Two groundbreaking documentaries will headline the inaugural Sunshine Coast Film Festival when it makes its debut in cinemas across the region in October.
One of the uniquely Australian films organiser Murray Power is bringing to the festival is a movie that may have uncovered the nation’s first Indigenous filmmaker.
Opera singer and academic Tiriki Onus recently unearthed a nine-and-a-half minute, black-and-white 1946 short film.
“(Tiriki) finds an old film reel without sound and it uncovers a rich history in (filmmaking),” Power said.
Although they had never met, Tiki believes the film was made by his grandfather Bill Onus: champion boomerang thrower, showman and formidable Aboriginal civil rights activist.
The resulting documentary is Ablaze, directed by Tiriki and Alec Morgan, which premiered online at the Melbourne International Film Festival on August 16.
Ablaze tells of Onus, a Yorta Yorta/Wiradjuri man from Victoria, a truly heroic cultural and political figure who revived his peopleʼs culture in the 1940s and ignited a civil rights movement that would, against enormous odds, change the course of history.
Screenings will be advised at a later date.
The first film to be locked in for the program is From Sky to Sea, which will make its premiere on the Coast on October 6 at 7pm at Majestic Cinemas Nambour.
“It’s a cliche, but this film is totally inspiring,” Power said.
“The reviews are ‘powerful’, ‘beautiful’, ‘inspiring’. It’s all of those things.
“You have to see it to believe it.”
Power said the documentary was the story of acclaimed Western Australian landscape photographer Jaimen Hudson and his fight to return to his beloved ocean work after acquiring a severe disability in an accident. But each new immersion in water to pursue his dream is now life-threatening.
The film also will screen at Birch Carroll & Coyle Cinemas Noosa on October 7.
Other screenings already announced include “feel-good” movie Rosa’s Wedding (La boda de Rosa) on September 1 in Noosa.
Tired of living for others, Rosa retreats to her childhood home in the scenic coastal town of Benicàssim and – much to the consternation of her family – announces her engagement to someone that those around her can’t quite accept or believe.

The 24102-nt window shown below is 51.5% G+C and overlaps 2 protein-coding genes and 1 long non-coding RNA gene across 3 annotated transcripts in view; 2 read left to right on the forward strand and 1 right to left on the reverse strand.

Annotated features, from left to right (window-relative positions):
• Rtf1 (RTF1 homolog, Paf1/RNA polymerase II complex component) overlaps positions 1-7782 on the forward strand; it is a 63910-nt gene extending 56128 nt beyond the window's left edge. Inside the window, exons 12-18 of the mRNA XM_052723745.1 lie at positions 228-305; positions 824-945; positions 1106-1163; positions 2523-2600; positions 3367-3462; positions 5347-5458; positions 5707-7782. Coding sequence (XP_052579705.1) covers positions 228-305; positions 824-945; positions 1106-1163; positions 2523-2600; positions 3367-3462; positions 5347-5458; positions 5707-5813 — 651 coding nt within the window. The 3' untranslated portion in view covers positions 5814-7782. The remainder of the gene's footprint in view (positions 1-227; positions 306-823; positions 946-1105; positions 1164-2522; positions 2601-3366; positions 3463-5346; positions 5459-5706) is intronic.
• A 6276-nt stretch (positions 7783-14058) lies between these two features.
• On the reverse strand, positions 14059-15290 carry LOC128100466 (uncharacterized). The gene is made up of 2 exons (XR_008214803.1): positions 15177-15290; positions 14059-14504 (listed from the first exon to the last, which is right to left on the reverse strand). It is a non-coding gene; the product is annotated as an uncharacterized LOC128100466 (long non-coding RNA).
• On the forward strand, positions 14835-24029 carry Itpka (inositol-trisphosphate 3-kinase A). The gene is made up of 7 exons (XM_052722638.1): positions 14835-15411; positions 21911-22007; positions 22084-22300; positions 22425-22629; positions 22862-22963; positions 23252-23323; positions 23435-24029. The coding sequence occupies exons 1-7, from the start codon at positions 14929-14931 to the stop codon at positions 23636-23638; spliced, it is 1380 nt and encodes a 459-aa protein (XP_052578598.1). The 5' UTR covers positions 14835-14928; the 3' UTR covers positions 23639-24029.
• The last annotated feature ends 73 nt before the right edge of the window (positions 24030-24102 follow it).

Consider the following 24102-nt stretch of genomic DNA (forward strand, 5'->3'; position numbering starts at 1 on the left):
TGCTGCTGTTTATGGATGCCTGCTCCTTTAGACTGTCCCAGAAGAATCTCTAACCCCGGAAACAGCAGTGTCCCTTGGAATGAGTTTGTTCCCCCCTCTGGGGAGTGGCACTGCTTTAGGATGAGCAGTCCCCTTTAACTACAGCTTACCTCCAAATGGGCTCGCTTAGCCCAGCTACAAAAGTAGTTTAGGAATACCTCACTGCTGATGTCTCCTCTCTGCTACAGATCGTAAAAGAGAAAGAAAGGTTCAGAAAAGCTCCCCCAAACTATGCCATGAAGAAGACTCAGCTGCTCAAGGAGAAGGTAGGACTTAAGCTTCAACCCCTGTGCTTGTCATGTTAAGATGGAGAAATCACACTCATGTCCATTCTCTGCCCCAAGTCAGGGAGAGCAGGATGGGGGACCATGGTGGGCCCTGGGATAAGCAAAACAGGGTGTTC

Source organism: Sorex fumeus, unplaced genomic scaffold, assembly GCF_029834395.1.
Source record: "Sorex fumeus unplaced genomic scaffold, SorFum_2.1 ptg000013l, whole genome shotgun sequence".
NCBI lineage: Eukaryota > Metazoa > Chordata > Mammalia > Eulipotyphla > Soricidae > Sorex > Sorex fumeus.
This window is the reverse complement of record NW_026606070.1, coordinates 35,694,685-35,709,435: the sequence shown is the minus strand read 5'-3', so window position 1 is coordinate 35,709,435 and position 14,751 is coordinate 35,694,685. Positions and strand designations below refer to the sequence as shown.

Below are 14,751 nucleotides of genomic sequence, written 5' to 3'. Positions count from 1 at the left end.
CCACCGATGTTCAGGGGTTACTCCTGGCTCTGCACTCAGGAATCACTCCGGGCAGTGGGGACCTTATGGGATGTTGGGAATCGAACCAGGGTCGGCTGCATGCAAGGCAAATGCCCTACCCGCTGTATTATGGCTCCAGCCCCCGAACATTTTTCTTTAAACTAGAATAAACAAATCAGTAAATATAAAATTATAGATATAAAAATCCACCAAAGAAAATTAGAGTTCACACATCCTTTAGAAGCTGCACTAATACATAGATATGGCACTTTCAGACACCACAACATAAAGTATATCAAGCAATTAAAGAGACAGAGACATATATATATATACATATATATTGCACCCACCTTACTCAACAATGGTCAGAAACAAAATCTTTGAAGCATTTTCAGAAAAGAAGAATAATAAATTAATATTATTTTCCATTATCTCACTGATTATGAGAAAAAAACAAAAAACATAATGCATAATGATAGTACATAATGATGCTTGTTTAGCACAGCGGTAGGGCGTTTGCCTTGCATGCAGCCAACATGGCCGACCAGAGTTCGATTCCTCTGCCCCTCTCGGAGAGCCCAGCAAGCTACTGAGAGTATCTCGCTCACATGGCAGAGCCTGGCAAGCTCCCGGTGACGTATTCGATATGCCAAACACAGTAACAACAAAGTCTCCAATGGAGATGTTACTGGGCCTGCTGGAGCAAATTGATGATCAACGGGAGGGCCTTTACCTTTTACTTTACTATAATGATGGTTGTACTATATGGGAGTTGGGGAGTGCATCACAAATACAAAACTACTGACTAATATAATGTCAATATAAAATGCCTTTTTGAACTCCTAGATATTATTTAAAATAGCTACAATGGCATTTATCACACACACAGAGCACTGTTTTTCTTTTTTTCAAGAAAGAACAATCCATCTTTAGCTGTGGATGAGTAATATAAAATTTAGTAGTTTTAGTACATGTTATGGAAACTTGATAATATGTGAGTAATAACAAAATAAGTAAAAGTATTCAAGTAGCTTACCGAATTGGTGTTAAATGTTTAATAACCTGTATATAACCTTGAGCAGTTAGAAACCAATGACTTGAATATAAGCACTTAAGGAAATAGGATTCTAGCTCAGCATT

An encore screening of La Belle Epoque will be held on September 6 in Noosa.
Starring two of France’s biggest actors in Daniel Auteuil and Fanny Ardent, La Belle Epoque is a romantic film full of surprises, centring on Autiel’s character who gets the chance to re-create his “belle époque”: the time he first met his wife.
It was initially hoped the Big Screen Cinemas Caloundra cinema complex would feature prominently in a truly regional Sunshine Coast Film Festival, spanning Caloundra to Noosa and west to Nambour.
But the doors of the Big Screen Cinemas Caloundra have remained closed after the business notified patrons on its Facebook page that, due to “unforeseen circumstances”, the complex would be closed for one week from July 22.
Power remains hopeful that the “old-school” cinema in The Strand building will reopen in time for the festival from October 5-20.
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But he said the groundbreaking festival would premiere regardless, with an exciting selection of movies on offer.
“We’ve already made bookings for Nambour and Noosa cinemas, so that’s already going to happen,” he said.
“We don’t have the kind of funding Brisbane or the Gold Coast (film festivals) get so we are limited by what we can do but we can screen in cinemas in Nambour, Maroochydore, Noosa — maybe Kawana.”
“We’ll do screenings and if Caloundra isn’t ready (to reopen) at that particular time, we’ll screen elsewhere.
“We’re screening in Noosa and every screening is selling out.
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“We started off doing the French Film Festival and it’s just taking off.
“We’re getting a lot of support from Noosa Film Society and people in Noosa are hungry for foreign language films.
“Caloundra is closed but Noosa is open so it’ll be really good for the first (Sunshine Coast) festival.”